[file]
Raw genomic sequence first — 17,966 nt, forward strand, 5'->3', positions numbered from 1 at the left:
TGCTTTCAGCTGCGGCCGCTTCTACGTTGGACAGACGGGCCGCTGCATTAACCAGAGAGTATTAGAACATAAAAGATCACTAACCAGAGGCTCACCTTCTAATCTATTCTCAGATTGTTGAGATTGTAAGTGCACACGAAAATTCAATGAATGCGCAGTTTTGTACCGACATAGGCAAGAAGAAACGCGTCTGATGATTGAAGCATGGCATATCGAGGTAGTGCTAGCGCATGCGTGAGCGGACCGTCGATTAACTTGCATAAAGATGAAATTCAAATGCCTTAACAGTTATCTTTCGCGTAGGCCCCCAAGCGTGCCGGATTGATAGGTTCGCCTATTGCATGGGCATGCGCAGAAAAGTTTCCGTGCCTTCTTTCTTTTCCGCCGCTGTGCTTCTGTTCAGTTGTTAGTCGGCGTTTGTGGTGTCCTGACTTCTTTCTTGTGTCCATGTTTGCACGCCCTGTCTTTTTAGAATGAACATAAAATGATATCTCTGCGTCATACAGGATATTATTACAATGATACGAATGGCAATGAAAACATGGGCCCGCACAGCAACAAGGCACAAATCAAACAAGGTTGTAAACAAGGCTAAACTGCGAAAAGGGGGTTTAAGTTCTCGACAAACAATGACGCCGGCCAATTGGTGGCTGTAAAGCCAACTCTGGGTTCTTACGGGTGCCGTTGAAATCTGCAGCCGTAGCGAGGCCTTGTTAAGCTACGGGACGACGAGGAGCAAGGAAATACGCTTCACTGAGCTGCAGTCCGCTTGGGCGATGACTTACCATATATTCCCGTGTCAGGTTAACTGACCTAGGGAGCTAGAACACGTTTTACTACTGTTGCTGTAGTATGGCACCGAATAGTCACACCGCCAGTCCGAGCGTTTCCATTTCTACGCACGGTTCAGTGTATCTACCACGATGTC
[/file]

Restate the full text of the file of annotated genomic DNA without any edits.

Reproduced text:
Raw genomic sequence first — 17,966 nt, forward strand, 5'->3', positions numbered from 1 at the left:
TGCTTTCAGCTGCGGCCGCTTCTACGTTGGACAGACGGGCCGCTGCATTAACCAGAGAGTATTAGAACATAAAAGATCACTAACCAGAGGCTCACCTTCTAATCTATTCTCAGATTGTTGAGATTGTAAGTGCACACGAAAATTCAATGAATGCGCAGTTTTGTACCGACATAGGCAAGAAGAAACGCGTCTGATGATTGAAGCATGGCATATCGAGGTAGTGCTAGCGCATGCGTGAGCGGACCGTCGATTAACTTGCATAAAGATGAAATTCAAATGCCTTAACAGTTATCTTTCGCGTAGGCCCCCAAGCGTGCCGGATTGATAGGTTCGCCTATTGCATGGGCATGCGCAGAAAAGTTTCCGTGCCTTCTTTCTTTTCCGCCGCTGTGCTTCTGTTCAGTTGTTAGTCGGCGTTTGTGGTGTCCTGACTTCTTTCTTGTGTCCATGTTTGCACGCCCTGTCTTTTTAGAATGAACATAAAATGATATCTCTGCGTCATACAGGATATTATTACAATGATACGAATGGCAATGAAAACATGGGCCCGCACAGCAACAAGGCACAAATCAAACAAGGTTGTAAACAAGGCTAAACTGCGAAAAGGGGGTTTAAGTTCTCGACAAACAATGACGCCGGCCAATTGGTGGCTGTAAAGCCAACTCTGGGTTCTTACGGGTGCCGTTGAAATCTGCAGCCGTAGCGAGGCCTTGTTAAGCTACGGGACGACGAGGAGCAAGGAAATACGCTTCACTGAGCTGCAGTCCGCTTGGGCGATGACTTACCATATATTCCCGTGTCAGGTTAACTGACCTAGGGAGCTAGAACACGTTTTACTACTGTTGCTGTAGTATGGCACCGAATAGTCACACCGCCAGTCCGAGCGTTTCCATTTCTACGCACGGTTCAGTGTATCTACCACGATGTC